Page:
Gonadotropin-Releasing Hormone (GnRH)

Cross references:  Anterior Pituitary    Posterior Pituitary    HPA Axis   

Gonadotropin-releasing hormone (Wiki) 
    "Gonadotropin-releasing hormone (GnRH), also known as Luteinizing-hormone-releasing hormone (LHRH) and luliberin, is a tropic peptide hormone responsible for the release of follicle-stimulating hormone (FSH) and luteinizing hormone (LH) from the anterior pituitary. GnRH is synthesized and released from neurons within the hypothalamus. The peptide belongs to gonadotropin-releasing hormone family."  
GnRH is considered a neurohormone, a hormone produced in a specific neural cell and released at its neural terminal.  
    A key area for production of GNRH is the preoptic area of the hypothalamus, which contains most of the GnRH-secreting neurons.  
    GnRH neurons originate in the nose and migrate into the brain, where they are scattered throughout the medial septum and hypothalamus and connected by very long >1-millimeter-long dendrites. These bundle together so they receive shared synaptic input, a process that allows them to synchronize their GnRH release.[1]
    GnRH is secreted in the hypophysial portal bloodstream at the median eminence. The portal blood carries the GnRH to the pituitary gland, which contains the gonadotrope cells, where GnRH activates its own receptor, gonadotropin-releasing hormone receptor (GnRHR), a seven-transmembrane G-protein-coupled receptor that stimulates the beta isoform of Phosphoinositide phospholipase C, which goes on to mobilize calcium and protein kinase C.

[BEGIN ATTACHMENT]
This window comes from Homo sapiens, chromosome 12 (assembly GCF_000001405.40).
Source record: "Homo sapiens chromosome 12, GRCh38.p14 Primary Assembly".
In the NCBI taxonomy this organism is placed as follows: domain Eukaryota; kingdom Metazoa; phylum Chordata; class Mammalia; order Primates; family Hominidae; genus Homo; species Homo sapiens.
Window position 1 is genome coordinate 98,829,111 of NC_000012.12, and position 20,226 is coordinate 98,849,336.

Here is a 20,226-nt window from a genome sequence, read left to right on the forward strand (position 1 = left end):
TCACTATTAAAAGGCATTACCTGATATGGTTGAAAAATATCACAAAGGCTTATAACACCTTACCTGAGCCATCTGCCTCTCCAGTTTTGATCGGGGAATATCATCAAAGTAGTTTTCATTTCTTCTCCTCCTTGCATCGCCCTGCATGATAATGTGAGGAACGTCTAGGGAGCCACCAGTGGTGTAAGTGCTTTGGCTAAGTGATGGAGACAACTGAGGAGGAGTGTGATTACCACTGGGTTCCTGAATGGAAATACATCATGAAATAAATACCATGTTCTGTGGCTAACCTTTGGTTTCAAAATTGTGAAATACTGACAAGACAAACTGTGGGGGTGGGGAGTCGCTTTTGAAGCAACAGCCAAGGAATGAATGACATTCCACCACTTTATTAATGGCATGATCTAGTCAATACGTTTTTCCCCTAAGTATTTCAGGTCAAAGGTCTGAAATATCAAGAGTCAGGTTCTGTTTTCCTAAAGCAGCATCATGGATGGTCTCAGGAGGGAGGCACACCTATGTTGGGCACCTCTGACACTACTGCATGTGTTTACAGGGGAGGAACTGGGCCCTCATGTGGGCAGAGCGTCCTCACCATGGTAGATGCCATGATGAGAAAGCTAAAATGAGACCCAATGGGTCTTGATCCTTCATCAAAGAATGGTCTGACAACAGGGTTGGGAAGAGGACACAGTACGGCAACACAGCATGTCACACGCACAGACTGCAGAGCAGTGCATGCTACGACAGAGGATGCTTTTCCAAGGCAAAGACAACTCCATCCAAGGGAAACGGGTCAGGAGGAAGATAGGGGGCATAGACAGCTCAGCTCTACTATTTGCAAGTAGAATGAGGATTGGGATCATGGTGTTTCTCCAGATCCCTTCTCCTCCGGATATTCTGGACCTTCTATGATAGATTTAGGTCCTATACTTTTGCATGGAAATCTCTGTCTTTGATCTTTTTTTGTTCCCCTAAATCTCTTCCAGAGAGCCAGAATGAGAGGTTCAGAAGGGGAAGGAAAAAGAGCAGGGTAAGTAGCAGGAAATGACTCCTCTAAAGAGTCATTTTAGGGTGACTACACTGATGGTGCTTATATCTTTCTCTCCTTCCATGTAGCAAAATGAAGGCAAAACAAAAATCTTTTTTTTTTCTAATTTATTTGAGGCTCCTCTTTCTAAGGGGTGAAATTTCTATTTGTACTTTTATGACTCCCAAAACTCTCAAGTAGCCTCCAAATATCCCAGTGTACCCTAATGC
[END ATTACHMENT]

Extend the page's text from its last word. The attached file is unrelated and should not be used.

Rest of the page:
This results in the activation of proteins involved in the synthesis and secretion of the gonadotropins LH and FSH. GnRH is degraded by proteolysis within a few minutes.
At the pituitary, GnRH stimulates the synthesis and secretion of the gonadotropins, follicle-stimulating hormone (FSH), and luteinizing hormone (LH). These processes are controlled by the size and frequency of GnRH pulses, as well as by feedback from androgens and estrogens. Low-frequency GnRH pulses lead to FSH release, whereas high-frequency GnRH pulses stimulate LH release.

GNRH1 structure.png


Phylogeny and ontogeny of gonadotropin-releasing hormone: comparison of guinea pig, rat, and a protochordate.